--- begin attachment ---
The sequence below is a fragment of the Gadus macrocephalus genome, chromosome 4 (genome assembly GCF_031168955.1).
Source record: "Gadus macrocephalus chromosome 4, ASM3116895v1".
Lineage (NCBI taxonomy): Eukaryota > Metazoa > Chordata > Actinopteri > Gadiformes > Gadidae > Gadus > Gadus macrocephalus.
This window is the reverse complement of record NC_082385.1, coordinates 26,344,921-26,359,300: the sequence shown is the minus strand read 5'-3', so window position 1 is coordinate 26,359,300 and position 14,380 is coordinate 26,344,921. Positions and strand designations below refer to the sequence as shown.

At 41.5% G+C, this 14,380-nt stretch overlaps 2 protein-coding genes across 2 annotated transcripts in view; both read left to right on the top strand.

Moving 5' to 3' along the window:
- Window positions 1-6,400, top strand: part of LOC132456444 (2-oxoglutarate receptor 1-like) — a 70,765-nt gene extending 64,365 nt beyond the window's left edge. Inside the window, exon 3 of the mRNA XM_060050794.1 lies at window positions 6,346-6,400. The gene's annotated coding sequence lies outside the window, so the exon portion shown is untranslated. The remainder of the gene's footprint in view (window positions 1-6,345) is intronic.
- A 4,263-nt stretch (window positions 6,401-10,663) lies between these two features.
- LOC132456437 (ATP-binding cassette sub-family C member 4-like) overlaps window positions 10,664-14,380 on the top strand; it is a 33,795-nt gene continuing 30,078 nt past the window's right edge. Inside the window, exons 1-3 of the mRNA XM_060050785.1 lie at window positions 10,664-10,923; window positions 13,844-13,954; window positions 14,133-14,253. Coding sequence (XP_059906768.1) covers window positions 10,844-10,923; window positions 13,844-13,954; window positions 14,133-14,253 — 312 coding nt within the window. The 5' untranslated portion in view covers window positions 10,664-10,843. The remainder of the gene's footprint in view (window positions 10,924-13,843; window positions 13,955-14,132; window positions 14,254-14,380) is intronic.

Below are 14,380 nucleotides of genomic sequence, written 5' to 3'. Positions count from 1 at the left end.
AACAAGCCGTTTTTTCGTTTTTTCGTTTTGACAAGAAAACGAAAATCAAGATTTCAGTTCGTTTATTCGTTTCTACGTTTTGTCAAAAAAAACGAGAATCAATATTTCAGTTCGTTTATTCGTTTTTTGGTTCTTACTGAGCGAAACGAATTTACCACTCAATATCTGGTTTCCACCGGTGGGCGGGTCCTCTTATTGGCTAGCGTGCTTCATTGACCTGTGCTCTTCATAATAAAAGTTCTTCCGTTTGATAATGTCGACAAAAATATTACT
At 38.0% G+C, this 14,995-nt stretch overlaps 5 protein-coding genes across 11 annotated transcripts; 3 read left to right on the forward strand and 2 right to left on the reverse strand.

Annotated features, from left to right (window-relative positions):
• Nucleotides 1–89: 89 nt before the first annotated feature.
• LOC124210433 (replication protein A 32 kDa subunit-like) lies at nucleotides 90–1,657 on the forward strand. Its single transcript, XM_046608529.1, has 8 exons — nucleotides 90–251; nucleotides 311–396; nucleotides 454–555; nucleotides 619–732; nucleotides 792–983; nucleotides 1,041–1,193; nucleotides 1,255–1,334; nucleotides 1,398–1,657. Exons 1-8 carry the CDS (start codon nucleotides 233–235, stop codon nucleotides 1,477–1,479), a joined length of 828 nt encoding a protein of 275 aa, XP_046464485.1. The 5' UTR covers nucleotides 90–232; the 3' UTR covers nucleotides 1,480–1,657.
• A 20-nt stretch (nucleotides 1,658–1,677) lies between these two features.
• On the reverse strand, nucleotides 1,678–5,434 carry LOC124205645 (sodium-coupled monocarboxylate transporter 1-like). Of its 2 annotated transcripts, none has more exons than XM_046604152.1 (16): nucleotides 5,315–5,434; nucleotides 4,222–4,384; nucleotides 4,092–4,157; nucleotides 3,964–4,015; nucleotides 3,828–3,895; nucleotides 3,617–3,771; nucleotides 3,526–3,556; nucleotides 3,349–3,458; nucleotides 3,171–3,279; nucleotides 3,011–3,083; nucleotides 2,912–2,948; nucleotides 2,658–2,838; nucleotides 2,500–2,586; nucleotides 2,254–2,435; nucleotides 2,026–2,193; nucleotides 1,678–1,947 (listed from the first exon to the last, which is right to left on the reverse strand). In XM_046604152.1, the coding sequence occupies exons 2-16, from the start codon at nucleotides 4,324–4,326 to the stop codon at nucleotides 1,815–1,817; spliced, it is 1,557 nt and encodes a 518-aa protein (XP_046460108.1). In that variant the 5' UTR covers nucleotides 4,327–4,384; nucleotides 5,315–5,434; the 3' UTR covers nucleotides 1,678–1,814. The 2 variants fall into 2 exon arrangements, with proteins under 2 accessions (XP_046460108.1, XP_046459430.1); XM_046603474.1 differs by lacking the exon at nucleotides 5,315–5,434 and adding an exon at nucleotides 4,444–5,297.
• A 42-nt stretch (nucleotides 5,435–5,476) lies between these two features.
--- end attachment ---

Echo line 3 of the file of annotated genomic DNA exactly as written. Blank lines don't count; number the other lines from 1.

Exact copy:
Lineage (NCBI taxonomy): Eukaryota > Metazoa > Chordata > Actinopteri > Gadiformes > Gadidae > Gadus > Gadus macrocephalus.